Nurturing Early-Childhood Friendships
When I think about my growing up years, many memories come rushing back. Some of those memories are unpleasant exchanges with friends. As a child, I always had a tough time keeping friends. I suppose I got too attached and was slightly unlucky in the department. My friends and I always ended up hurting each other and I spent many precious hours of my early childhood life feeling sorry for myself and wallowing in self-pity.
From those Early-childhood friendships, I took away some important lessons. I learned how to manage my emotions, how to come out strong from a failed relationship, how to cope with loss, and most importantly how to keep friends.
Friendship is often underrated, considering the huge role it plays in an individual’s well being. When a child connects with an individual outside of his family, it is a precious connection. That’s because the child is learning how to fend for himself, how to get by in life without being lonely. Early childhood friendship is something that is frequently overlooked. We don’t always realize how attached young children are to their friends. The huge positive developmental influence that friends have on a child’s mind plays a key role in shaping their personality.
Friendship cannot have a one-size-fits-all formula; each individual is wired differently and makes relations differently.
As educators and parents, we must make efforts to help nurture those friendships by helping our children stay connected with their friends.
Recently a friend complained about how her daughter is overly attached to her best friend and hasn’t been paying attention in school. The teacher has been complaining about the two of them always talking to each other and wanting to sit together. The teacher suggested changing the 6-year-olds class sections so they are more focused in class.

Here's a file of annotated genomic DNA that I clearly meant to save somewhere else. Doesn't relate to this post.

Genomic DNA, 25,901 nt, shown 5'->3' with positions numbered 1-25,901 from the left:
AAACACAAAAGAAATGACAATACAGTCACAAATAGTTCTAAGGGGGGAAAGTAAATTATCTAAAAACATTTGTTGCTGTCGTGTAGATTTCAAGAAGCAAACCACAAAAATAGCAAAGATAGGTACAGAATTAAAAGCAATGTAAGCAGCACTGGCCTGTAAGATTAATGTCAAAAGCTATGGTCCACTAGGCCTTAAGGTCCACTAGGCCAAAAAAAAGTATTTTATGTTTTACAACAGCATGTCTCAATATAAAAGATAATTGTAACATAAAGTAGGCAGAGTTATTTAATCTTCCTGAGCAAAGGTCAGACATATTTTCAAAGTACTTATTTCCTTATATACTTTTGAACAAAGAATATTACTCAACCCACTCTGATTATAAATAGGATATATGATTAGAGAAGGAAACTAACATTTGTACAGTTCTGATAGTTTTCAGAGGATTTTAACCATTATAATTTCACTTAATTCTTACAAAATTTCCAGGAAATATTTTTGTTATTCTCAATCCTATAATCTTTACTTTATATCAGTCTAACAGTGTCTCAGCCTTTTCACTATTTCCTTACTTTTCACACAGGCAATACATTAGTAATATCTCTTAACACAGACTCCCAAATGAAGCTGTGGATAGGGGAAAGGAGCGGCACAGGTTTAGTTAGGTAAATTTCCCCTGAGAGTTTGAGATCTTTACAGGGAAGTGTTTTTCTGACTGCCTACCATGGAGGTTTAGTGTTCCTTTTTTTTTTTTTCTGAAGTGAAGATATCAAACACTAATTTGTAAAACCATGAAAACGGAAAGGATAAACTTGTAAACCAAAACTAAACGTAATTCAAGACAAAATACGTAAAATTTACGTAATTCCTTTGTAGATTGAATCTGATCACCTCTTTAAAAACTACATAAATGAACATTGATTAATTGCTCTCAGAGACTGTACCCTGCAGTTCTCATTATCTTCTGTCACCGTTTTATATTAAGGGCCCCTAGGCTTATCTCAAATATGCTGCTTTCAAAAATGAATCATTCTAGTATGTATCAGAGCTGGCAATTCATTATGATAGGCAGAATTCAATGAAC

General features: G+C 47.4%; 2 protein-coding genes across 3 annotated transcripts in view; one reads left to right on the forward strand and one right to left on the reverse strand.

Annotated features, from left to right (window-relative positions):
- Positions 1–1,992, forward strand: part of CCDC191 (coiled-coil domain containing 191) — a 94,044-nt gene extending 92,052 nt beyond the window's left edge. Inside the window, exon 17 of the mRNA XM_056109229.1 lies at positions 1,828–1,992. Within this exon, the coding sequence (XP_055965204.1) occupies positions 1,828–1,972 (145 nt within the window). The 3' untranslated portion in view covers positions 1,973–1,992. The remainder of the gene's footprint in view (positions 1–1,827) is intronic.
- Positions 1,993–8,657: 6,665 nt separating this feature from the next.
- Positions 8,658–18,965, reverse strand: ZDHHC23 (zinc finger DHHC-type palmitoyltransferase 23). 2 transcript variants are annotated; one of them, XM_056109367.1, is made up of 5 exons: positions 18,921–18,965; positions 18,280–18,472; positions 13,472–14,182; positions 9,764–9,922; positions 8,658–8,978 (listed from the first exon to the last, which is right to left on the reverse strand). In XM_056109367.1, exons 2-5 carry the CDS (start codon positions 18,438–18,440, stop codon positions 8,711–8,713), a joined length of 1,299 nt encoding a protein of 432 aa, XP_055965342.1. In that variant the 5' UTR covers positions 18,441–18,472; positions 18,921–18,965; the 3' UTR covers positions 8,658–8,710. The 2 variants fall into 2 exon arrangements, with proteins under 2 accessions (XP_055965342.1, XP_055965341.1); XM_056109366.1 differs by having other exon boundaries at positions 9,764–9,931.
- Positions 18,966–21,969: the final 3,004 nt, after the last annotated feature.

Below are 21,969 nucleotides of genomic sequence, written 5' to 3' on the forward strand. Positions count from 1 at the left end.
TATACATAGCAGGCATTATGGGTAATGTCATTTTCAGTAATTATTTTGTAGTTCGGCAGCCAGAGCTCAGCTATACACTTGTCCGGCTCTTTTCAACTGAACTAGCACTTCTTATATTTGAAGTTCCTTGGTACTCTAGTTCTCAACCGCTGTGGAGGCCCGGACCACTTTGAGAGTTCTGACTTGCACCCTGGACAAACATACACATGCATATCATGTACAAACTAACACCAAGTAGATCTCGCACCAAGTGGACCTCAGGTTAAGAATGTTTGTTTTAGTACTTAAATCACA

I had an entirely different take on the matter. I believe that children must be placed in classes where they have children with whom they have established friendships. This will not just help them maintain their special bond but also focus better.
Why is Friendship an Important Life Skill?
Social-Emotional well being plays a huge role in learning
I believe that children cannot learn if they are not comfortable in the classroom. The process of learning is further hampered if children feel unwanted, lonely and undervalued in a classroom. Having a friend around who values them helps turn things around completely.
Having strong relationships with their classmates is one of the many factors that help students feel happy in a classroom
Nurturing social-emotional development helps children become confident individuals who work well as team players and problem solvers.
Friendship is a life skill
As students begin navigating relationships and understanding the world outside of themselves, they learn important things about themselves. Friends help children engage in positive as well as negative experiences. Children learn to figure out what happens when they have a conflict with a friend. They understand their inner-selves better while maneuvering through rocky-friendships. They learn problem-solving, changing their own nature and attitude, if need be and if they feel it is worth the relationship in question. Basically, children learn how to deal with people.
It is human nature to get attracted to certain people and want their closeness and support. However, children must learn that the other person may not necessarily feel the same way. That’s when children learn to make decisions, cope with hurt/heartache, and move on. This is an absolutely essential skill to have in the growing up years so as to help one get by in life.
Friendship cannot have a one-size-fits-all formula; each individual is wired differently and makes relations differently. However, as teachers and educators, we can make things easy for our children by helping them cultivate deep, meaningful bonds with their friends. Instead of having an approach where we separate them from their friends step into their shoes and take a call. Remember it is these essential life-skills that set grounds for a stable emotional individual who is future-ready.